The following commentary on the contemporary trend for fan-art film posters has been provided by art director and graphic designer designer Corey Holms, the man behind posters for many a well known film including The Sixth Sense, Lost In Translation and Watchmen, plus the small matter of the ident for The Sopranos.
When I set out on a new project I look at a lot of things for inspiration, and sometimes I find out that they happen to be AMPs. I don’ t set out to look for them however. It’s more that they are so prevalent across design blogs that you can’t escape. Particularly when researching the property, especially if the movie is a remake, you can’t help but be inundated with AMPs.
We live in a 24/7 cycle of constantly changing and updating content. Often sites are starved for content and these things are proving so popular that I imagine that they are almost guaranteeing a good click through response. They are a pop culture touchstone, which allows people to feel connected to each other because it’s fun to share cool things with family and friends. Because the general movie-goer today is pretty well-versed in marketing and generally more consumer-savvy than they have ever been before, they want to have something that talks to them at their level. Unfortunately, there are times when the studio movie poster fails to deliver on that.
The goal of a movie poster, commissioned by a studio, is to create interest in a property that has not been seen yet by the public, and sometimes to remind you of how much you liked the trailer. This is all based on you not having seen the property. Whereas the point of the fan-made movie poster is nostalgia, to remind you of a key scene, to give a wink and a nod to your friends who share the love of the property. The AMP is reliant on prior knowledge, which drastically changes the way it needs to communicate. One requires you to have no knowledge of the film and sparks an interest, while the other requires you to be an expert and has a secret handshake.
The rise of the AMP, despite having this different mandate, shows you what the studio’s core demographic is responding to, what they want, and what they like. In that way they are a barometer of the public’s interest in entertainment, and there is no question that they are of great cultural relevance. Because so many people are so invested in these properties that they like to spend their free time making fan art it is definitely something that must to be recognised and considered. And, of course, these items are now available online for purchase, often having been commissioned, which kind of proves that they must a worthwhile design practice, otherwise the demand would be stagnant or shrinking. An interesting development is that a third type of poster that has emerged recently, which is a hybrid of the two — the ComiCon poster. The studios have realised that the fans want to be in on it and a part of the process. These people help do the marketing for the studio to create a groundswell and do a lot of the social media work for them. So the ComiCon poster will be be a lot closer to an AMP than the actual one sheet that gets released, because they want the fans to get that same feeling of inclusion and specialist knowledge that they get from the AMP. A good example of this was when I worked on WATCHMEN and we couldn’t do a poster that was just the Comedians happy face button — until ComiCon, and that was the poster they used. To the average person, the button meant nothing and was confusing; to the savvy viewer, it let them know that you weren’t talking down to them.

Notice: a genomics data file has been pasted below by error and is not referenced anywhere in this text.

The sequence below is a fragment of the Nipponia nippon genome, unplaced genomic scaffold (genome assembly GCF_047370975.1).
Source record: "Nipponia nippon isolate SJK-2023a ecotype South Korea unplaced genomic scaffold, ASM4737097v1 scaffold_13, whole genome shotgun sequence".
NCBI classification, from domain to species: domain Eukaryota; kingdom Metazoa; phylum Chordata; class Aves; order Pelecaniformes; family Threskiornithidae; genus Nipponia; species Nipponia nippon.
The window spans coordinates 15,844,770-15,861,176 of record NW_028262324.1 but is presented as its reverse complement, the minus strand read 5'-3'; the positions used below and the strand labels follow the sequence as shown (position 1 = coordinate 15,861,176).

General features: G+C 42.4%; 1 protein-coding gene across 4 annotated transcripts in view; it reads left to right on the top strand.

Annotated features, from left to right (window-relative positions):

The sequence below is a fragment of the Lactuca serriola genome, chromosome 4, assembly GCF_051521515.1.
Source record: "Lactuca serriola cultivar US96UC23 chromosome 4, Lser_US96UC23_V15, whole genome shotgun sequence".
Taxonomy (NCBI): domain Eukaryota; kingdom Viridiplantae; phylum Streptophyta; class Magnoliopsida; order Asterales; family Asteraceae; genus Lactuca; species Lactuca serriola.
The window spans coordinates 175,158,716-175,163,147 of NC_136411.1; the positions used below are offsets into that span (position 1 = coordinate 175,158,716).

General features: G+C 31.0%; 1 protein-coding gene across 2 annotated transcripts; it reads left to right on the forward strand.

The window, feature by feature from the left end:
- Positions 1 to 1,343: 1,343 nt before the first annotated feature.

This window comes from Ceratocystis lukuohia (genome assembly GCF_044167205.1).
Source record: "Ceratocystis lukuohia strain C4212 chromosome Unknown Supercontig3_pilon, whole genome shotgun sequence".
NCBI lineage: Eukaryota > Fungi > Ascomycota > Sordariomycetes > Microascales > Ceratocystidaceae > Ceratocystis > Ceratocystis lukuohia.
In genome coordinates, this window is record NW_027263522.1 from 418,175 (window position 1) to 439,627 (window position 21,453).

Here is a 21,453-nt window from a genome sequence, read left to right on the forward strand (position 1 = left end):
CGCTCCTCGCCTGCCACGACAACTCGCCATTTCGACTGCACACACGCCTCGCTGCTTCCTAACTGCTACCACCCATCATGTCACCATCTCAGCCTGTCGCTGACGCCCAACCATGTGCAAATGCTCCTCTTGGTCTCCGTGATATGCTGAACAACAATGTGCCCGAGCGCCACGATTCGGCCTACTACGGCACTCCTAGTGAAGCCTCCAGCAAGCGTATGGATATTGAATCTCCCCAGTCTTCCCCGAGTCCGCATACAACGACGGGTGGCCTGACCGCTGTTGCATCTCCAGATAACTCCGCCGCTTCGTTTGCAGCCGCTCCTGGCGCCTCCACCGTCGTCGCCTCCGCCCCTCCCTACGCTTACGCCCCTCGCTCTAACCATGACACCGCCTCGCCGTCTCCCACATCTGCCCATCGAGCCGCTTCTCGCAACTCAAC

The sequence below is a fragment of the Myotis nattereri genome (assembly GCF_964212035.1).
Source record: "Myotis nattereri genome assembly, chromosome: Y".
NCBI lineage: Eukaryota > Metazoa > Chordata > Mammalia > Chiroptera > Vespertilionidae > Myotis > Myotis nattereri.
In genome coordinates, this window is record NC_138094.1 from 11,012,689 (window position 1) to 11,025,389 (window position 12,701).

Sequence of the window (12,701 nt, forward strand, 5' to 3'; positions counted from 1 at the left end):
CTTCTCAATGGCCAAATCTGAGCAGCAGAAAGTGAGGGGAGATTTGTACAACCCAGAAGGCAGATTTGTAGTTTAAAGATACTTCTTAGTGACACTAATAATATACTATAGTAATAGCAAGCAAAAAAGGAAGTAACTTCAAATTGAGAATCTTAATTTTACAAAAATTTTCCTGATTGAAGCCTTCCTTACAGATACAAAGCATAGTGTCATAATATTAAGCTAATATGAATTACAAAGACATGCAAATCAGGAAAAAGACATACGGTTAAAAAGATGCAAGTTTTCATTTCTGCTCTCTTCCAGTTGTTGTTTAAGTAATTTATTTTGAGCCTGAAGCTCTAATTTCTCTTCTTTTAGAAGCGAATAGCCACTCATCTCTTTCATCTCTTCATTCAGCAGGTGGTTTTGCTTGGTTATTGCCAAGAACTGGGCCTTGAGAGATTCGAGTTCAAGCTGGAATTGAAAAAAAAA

In closing, talking as a professional studio movie poster designer, one major thing to consider is that often we designers don’t know what the real marketing plan is from the studio. Even as a designer, I rarely am clued in to their strategy. Only recently, with some of the newer streaming studios (Netflix, Amazon, Hulu) have they started sharing some of the metrics of who they are attempting to reach with the key art. You can be working on a drama, that seems clearly to particular demographic, but the studio has done market research that one of the actors scores high within another demographic that they don’t currently have access to. At this point the creative direction becomes geared towards that new audience they think they can bring in. They already know they have their core audience, and they are attempting to grow their base. Obviously growth is a primary concern for the studio. For the agency, typically the primary concern is to do the highest quality work they can so that it will garner them more work in the future. If these two foci are at odds (or ignorant of each other), the final product doesn’t lead to what you would assume to be a natural conclusion. When those two goals are aligned you see what I believe the AMP as a phenomenon is trying to show us that we are missing; truly amazing, beautiful studio commissioned posters.